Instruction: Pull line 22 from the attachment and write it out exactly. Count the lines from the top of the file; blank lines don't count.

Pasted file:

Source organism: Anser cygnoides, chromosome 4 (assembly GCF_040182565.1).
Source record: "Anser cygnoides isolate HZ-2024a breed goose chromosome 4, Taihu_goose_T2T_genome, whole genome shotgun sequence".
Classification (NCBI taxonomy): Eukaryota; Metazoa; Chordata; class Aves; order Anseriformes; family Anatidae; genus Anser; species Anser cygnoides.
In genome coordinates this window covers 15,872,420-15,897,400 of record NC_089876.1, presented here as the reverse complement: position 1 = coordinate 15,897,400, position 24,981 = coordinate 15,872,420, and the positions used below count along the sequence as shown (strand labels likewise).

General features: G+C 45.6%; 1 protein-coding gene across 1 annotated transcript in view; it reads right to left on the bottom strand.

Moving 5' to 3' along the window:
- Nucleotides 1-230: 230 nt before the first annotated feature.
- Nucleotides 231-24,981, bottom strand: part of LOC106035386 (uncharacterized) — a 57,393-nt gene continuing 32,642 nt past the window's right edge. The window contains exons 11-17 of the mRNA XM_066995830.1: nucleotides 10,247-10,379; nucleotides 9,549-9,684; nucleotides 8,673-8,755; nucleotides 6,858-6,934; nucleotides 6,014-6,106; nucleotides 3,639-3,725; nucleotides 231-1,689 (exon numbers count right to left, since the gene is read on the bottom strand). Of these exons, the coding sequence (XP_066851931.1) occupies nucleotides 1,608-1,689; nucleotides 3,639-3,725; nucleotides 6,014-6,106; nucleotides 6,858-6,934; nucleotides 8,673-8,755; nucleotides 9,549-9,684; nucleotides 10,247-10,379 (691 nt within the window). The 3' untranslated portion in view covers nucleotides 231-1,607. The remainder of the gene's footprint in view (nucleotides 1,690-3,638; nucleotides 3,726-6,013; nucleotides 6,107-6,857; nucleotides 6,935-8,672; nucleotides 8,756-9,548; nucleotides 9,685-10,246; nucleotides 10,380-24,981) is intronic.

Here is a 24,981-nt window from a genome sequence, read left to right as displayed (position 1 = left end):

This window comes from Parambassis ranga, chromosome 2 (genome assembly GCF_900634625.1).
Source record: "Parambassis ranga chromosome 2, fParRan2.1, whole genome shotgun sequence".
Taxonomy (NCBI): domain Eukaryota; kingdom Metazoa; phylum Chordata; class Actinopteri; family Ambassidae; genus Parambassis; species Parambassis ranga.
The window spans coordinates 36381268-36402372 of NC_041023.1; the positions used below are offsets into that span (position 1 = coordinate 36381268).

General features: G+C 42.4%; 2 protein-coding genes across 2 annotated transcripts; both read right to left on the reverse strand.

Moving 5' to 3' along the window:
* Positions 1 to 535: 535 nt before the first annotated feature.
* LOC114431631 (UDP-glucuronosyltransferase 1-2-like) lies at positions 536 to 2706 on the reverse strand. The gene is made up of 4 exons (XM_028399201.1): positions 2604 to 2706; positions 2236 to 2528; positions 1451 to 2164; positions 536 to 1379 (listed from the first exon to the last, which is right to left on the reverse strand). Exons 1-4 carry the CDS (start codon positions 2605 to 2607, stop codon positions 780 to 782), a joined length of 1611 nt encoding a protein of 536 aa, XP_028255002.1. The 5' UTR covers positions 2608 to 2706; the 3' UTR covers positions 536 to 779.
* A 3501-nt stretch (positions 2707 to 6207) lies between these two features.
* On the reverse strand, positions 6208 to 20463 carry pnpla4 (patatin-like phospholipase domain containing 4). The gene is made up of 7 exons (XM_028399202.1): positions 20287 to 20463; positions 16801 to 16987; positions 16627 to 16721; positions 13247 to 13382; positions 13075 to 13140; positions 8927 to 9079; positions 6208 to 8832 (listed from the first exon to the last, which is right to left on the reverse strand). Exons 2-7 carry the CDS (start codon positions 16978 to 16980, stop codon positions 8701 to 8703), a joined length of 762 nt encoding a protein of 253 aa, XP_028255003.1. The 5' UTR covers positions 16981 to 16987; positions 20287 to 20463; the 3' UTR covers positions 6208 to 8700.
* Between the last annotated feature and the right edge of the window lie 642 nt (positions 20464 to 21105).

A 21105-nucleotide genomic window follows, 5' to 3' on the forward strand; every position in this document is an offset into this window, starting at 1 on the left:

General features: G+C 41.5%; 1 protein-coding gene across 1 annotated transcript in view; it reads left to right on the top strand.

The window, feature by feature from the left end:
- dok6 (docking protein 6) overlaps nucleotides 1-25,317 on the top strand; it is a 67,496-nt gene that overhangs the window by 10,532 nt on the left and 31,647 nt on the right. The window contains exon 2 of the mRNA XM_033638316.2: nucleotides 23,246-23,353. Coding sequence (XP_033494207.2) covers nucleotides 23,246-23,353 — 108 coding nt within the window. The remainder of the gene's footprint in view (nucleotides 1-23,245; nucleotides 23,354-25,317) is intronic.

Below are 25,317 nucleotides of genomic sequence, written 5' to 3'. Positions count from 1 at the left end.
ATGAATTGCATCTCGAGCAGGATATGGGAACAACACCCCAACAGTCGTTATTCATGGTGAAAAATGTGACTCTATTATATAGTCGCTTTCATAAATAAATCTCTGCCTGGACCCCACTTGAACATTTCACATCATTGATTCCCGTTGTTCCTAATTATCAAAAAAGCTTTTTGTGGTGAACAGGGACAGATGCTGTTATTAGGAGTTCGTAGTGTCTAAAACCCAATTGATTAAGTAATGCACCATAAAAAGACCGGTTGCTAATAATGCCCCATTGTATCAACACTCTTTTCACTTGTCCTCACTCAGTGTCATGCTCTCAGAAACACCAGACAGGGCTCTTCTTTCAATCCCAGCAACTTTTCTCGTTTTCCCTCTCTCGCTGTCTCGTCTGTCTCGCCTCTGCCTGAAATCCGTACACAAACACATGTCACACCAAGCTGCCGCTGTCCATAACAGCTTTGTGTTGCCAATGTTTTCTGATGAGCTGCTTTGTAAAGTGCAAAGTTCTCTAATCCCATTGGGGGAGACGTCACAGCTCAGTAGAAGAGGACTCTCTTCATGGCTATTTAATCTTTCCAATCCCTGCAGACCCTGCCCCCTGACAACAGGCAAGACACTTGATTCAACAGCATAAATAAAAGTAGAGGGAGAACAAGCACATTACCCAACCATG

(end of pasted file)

General features: G+C 41.5%; 1 protein-coding gene across 1 annotated transcript in view; it reads left to right on the top strand.